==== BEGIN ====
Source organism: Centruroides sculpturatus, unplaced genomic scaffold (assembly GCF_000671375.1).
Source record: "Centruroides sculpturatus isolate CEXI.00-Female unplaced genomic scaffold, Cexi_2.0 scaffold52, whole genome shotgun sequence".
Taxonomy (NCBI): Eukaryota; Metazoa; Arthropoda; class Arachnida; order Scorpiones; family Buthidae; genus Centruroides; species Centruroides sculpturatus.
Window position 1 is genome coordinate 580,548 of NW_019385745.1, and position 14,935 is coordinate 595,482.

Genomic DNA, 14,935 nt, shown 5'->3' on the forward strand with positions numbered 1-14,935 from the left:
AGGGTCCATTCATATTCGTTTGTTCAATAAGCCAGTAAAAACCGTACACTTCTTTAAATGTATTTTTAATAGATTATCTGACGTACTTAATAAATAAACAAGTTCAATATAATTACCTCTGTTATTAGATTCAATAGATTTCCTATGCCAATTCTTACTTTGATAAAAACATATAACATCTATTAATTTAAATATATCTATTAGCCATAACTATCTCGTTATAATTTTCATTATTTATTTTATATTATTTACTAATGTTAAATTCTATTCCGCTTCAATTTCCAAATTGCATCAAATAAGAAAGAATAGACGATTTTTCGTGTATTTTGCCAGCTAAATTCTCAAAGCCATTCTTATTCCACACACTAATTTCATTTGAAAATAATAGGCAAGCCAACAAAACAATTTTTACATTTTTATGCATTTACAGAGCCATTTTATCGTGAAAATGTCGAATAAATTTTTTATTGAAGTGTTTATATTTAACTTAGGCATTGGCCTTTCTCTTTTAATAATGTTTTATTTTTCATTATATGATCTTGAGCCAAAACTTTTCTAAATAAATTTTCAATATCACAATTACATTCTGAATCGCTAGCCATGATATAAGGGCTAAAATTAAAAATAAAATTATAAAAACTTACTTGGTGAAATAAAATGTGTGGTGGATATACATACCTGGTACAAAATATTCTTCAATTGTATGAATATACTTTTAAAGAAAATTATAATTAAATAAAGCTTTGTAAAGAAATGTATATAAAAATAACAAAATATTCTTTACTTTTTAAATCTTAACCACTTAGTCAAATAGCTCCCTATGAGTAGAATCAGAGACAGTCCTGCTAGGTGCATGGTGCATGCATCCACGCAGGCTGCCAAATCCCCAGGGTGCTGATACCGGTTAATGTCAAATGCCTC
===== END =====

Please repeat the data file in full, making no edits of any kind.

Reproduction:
Source organism: Centruroides sculpturatus, unplaced genomic scaffold (assembly GCF_000671375.1).
Source record: "Centruroides sculpturatus isolate CEXI.00-Female unplaced genomic scaffold, Cexi_2.0 scaffold52, whole genome shotgun sequence".
Taxonomy (NCBI): Eukaryota; Metazoa; Arthropoda; class Arachnida; order Scorpiones; family Buthidae; genus Centruroides; species Centruroides sculpturatus.
Window position 1 is genome coordinate 580,548 of NW_019385745.1, and position 14,935 is coordinate 595,482.

Genomic DNA, 14,935 nt, shown 5'->3' on the forward strand with positions numbered 1-14,935 from the left:
AGGGTCCATTCATATTCGTTTGTTCAATAAGCCAGTAAAAACCGTACACTTCTTTAAATGTATTTTTAATAGATTATCTGACGTACTTAATAAATAAACAAGTTCAATATAATTACCTCTGTTATTAGATTCAATAGATTTCCTATGCCAATTCTTACTTTGATAAAAACATATAACATCTATTAATTTAAATATATCTATTAGCCATAACTATCTCGTTATAATTTTCATTATTTATTTTATATTATTTACTAATGTTAAATTCTATTCCGCTTCAATTTCCAAATTGCATCAAATAAGAAAGAATAGACGATTTTTCGTGTATTTTGCCAGCTAAATTCTCAAAGCCATTCTTATTCCACACACTAATTTCATTTGAAAATAATAGGCAAGCCAACAAAACAATTTTTACATTTTTATGCATTTACAGAGCCATTTTATCGTGAAAATGTCGAATAAATTTTTTATTGAAGTGTTTATATTTAACTTAGGCATTGGCCTTTCTCTTTTAATAATGTTTTATTTTTCATTATATGATCTTGAGCCAAAACTTTTCTAAATAAATTTTCAATATCACAATTACATTCTGAATCGCTAGCCATGATATAAGGGCTAAAATTAAAAATAAAATTATAAAAACTTACTTGGTGAAATAAAATGTGTGGTGGATATACATACCTGGTACAAAATATTCTTCAATTGTATGAATATACTTTTAAAGAAAATTATAATTAAATAAAGCTTTGTAAAGAAATGTATATAAAAATAACAAAATATTCTTTACTTTTTAAATCTTAACCACTTAGTCAAATAGCTCCCTATGAGTAGAATCAGAGACAGTCCTGCTAGGTGCATGGTGCATGCATCCACGCAGGCTGCCAAATCCCCAGGGTGCTGATACCGGTTAATGTCAAATGCCTC